Frontier Development Lab (FDL) is an applied artificial intelligence research accelerator established to maximize new AI technologies emerging in academia and the private sector and apply them to challenges in the space sciences.
FDL is hosted by the SETI Institute and is a public/private partnership with NASA Ames Research Center. 2018 private sector partners who provide funding, compute, and/or expertise include Nvidia, Intel, IBM, Lockheed Martin, Google Cloud, Space Resources LU, XPrize, ESA, and Kx.
FDL was launched in 2016 with three teams. FDL 2018 will host seven teams. The program tackles knowledge gaps in space science by pairing machine learning experts with astronomy and planetary science expertise to address tightly defined problems with meaningful application to the space program. Teams also include mentors and private sector advisors who work with them throughout the 8-week workshop.
Challenge areas for 2018 include:
ASTROBIOLOGY CHALLENGE 1
UNDERSTANDING WHAT IS UNIVERSALLY POSSIBLE FOR LIFE
Can we anticipate exotic metabolic pathways using unsupervised (non-human bias) Machine Learning approaches with a view to determining the chemistry of a biosphere - and ultimately ecological signatures that may suggest life, but ‘not as we know it’?
ASTROBIOLOGY CHALLENGE 2
FROM BIOHINTS TO CONFIRMED EVIDENCE OF LIFE ON EXOPLANETS WITHIN GIVEN ENVIRONMENTAL SUBSTRATES
Extraterrestrial environments may have coevolved a broad range of alternative life processes markedly different to those we observe on Earth. Can we deploy AI techniques to generate an extended parameter space for possible metabolisms based on given (observed) environmental conditions and substrates? AKA “biohints”
SPACE RESOURCES CHALLENGE 1
AUTONOMOUS ROUTE PLANNING PLATFORMS (SWARMS)
Multi-agent system deployments have the potential to vastly improve upon conventional single-agent operations. Indirect cooperation, such as sharing knowledge and collaborative problem solving, offer to improve the robustness, capabilities, and the overall value of lunar missions.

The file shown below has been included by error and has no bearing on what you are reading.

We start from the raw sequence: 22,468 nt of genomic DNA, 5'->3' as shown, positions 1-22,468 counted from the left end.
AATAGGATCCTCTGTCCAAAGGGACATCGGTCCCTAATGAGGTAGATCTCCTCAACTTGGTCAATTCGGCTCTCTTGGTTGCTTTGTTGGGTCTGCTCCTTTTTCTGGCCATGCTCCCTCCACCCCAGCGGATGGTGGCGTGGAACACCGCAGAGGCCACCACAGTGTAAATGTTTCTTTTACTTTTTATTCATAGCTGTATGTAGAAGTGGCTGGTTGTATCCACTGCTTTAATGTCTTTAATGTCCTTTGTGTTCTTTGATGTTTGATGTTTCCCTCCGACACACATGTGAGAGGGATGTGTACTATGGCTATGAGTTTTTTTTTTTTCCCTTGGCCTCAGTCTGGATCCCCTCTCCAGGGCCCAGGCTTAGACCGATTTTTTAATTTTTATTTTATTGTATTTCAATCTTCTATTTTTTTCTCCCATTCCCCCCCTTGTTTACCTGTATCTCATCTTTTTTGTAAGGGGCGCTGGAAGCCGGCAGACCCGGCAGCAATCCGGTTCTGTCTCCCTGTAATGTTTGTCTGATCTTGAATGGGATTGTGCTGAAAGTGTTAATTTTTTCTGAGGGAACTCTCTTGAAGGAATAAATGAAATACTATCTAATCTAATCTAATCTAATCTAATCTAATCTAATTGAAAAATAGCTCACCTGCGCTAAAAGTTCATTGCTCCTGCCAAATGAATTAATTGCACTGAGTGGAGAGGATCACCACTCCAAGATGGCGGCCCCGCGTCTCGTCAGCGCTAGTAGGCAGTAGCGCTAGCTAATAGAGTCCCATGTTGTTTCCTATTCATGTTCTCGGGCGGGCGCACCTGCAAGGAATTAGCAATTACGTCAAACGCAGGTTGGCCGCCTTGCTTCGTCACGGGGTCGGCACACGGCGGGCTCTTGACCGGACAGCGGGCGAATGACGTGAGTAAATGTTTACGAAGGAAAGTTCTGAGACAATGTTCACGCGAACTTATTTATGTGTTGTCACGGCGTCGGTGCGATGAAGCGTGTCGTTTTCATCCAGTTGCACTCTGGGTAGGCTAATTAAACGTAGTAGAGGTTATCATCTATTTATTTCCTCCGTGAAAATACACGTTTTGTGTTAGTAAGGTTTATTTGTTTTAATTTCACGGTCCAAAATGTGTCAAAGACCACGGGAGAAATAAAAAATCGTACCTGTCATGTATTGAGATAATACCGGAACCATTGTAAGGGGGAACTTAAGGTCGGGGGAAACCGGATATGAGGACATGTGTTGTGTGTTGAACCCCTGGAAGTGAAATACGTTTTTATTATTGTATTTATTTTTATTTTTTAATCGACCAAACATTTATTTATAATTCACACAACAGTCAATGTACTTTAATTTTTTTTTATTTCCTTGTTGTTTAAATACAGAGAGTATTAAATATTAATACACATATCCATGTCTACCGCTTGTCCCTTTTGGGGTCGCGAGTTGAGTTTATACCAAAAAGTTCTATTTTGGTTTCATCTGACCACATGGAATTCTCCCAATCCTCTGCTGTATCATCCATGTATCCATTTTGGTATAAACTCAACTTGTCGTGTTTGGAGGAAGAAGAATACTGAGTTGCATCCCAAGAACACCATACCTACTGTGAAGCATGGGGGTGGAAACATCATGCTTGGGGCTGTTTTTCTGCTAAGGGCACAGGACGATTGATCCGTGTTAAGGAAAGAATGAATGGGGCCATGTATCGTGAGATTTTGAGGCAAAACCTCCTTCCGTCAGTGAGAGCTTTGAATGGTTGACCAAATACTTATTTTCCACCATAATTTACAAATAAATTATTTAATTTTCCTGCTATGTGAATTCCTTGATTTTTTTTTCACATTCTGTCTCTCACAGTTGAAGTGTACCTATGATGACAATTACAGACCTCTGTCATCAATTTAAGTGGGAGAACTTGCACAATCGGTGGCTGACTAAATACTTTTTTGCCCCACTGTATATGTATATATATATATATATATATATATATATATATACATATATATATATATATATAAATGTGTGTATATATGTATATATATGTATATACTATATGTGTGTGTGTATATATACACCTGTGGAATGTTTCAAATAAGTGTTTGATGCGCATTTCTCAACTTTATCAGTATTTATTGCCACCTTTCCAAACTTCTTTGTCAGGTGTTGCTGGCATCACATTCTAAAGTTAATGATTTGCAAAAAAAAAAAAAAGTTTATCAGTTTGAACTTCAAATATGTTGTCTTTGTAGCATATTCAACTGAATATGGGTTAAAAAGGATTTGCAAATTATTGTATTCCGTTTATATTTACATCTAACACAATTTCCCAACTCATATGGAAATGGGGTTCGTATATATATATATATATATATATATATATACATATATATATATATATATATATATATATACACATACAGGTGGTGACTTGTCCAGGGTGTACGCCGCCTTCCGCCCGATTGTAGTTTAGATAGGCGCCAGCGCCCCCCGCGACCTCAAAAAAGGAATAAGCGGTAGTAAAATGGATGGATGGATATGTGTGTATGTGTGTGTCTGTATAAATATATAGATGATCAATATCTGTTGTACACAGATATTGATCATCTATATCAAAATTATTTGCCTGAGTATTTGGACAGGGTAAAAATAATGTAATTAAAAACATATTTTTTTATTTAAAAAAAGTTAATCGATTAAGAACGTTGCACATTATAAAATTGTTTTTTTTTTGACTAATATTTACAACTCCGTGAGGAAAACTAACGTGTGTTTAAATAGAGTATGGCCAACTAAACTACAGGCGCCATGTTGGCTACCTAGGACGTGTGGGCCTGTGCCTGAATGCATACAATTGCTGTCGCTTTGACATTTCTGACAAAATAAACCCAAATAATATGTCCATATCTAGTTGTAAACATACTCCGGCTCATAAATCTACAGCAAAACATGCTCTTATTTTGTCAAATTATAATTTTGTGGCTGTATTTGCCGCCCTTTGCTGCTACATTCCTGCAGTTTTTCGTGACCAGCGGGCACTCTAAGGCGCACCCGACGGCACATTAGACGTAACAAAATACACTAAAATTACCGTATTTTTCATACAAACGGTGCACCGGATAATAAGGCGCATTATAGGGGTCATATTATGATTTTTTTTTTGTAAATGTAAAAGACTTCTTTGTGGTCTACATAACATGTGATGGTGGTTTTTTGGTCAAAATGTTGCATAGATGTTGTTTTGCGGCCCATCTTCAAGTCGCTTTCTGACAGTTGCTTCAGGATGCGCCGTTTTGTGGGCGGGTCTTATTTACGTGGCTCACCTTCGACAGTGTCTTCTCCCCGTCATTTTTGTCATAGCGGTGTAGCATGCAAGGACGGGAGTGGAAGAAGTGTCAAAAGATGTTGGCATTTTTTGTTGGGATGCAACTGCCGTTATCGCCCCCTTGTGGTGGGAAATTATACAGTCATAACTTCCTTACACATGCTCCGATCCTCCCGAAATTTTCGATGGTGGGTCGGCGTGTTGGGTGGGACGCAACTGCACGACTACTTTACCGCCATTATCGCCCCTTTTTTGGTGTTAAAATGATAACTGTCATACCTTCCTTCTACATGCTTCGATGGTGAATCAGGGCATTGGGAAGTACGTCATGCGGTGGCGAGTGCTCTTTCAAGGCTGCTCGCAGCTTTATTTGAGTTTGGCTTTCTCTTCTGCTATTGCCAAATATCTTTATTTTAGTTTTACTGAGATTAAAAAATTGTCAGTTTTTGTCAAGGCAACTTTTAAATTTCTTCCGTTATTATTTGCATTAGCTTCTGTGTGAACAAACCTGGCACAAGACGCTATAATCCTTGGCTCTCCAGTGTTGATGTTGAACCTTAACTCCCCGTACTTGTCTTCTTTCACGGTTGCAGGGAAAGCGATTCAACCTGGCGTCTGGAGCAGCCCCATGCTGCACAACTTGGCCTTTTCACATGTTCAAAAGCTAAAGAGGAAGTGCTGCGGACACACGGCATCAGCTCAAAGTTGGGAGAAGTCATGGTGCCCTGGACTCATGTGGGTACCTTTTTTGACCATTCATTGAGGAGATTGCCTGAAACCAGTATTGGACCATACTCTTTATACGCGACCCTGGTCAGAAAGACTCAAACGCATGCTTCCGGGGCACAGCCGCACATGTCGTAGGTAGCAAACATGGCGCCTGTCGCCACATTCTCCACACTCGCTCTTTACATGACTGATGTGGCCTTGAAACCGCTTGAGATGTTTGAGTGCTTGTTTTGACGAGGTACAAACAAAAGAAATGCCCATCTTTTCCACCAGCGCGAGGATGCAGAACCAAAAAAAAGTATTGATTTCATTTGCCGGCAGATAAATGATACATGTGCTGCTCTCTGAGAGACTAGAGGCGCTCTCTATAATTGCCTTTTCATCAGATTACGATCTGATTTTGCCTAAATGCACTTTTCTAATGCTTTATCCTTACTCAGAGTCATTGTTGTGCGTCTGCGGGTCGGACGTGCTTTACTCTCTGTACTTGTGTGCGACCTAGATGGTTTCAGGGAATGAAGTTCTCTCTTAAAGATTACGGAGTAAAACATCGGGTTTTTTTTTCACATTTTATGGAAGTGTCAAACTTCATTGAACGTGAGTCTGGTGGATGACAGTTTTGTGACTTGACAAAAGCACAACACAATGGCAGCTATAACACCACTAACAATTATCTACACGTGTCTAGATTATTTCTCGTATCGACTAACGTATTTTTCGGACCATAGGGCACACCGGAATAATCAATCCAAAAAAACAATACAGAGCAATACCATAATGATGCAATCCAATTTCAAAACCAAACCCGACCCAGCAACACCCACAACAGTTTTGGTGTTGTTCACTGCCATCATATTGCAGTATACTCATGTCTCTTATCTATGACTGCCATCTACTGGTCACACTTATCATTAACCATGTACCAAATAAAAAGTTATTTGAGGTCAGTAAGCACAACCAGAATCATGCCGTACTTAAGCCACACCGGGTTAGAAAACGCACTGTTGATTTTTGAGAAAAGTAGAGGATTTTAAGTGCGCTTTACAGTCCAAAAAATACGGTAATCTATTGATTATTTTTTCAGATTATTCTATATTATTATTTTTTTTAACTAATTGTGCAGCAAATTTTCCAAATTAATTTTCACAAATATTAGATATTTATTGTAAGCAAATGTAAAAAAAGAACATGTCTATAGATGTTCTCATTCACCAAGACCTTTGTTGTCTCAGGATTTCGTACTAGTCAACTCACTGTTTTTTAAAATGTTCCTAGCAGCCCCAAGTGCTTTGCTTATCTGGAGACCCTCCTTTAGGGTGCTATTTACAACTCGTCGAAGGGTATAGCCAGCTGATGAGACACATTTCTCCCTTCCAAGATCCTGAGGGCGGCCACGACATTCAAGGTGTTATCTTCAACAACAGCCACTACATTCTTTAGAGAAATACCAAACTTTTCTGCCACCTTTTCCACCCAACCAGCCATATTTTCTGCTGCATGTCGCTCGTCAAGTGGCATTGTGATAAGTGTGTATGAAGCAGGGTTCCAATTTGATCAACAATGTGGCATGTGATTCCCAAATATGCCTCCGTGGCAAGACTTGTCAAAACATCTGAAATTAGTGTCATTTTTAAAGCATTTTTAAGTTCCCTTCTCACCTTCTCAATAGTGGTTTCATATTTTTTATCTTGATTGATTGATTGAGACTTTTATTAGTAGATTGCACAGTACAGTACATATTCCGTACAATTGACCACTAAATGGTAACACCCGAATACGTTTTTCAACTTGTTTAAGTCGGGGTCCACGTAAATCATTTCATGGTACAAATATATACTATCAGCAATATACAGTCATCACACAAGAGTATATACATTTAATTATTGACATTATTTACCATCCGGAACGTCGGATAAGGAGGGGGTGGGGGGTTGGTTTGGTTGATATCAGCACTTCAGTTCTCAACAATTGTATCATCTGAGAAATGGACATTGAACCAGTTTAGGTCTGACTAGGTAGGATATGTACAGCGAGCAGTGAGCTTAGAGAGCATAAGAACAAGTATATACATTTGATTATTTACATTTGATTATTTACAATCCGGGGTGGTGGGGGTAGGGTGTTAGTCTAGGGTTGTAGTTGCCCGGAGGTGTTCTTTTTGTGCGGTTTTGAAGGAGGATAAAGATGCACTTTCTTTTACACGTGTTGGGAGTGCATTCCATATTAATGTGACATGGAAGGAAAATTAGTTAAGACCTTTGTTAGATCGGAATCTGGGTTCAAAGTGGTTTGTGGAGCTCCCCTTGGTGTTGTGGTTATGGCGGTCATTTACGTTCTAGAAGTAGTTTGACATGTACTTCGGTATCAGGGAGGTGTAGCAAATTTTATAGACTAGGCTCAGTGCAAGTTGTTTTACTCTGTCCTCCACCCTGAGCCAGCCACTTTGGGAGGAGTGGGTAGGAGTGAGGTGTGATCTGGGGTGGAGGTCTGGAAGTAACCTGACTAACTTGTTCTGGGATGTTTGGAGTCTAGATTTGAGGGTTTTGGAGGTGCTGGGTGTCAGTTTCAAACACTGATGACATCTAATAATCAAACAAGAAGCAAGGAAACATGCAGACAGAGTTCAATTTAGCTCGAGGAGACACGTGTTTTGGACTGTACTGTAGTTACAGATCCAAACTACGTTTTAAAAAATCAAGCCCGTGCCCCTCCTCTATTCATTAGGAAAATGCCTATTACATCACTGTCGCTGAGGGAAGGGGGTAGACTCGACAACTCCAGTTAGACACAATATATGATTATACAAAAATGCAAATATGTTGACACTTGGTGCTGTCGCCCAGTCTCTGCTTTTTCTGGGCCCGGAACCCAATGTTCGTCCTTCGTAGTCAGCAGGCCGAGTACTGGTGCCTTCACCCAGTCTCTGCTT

SPACE RESOURCES CHALLENGE 2
LOCALIZATION: REAL-TIME MERGING OF ORBITAL MAPS WITH SURFACE-PERSPECTIVE IMAGERY
A significant challenge faced during the execution of lunar or planetary surface missions is that of localizing a perspective with respect to satellite imagery - something we on Earth take for granted in the age of GPS.
SPACE WEATHER CHALLENGE 1
PREDICTING SOLAR SPECTRAL IRRADIANCE FROM SDO/AIA OBSERVATIONS
The goal of this challenge is to develop an AI model which uses SDO/AIA images to predict solar spectral irradiance (SSI), a critical factor for determining the properties of the Earth’s upper atmosphere, which can significantly disturb the upper atmosphere of the Earth and increase atmospheric drag on orbiting satellites.
SPACE WEATHER CHALLENGE 2
IMPROVE IONOSPHERIC MODELS USING GNSS/GPS DATA
By using large volumes of historic data that has been collected on GNSS (Global Navigation Satellite System), this challenge proposes to train an AI model to turn GNSS signal scintillation data into a high-fidelity instrument for analyzing the state of the ionosphere and correlating that with space weather.
INCREASE THE EFFICACY AND YIELD OF EXOPLANETS DETECTION FROM TESS
TESS’s mission to discern credible exoplanet signatures is made more demanding because of a mission time constraint, where follow-ups need to be identified every 27 days by manual analysis - an impossibly big challenge for humans in the time window available. Can AI help?
FDL 2018 will run from June 25-August 17.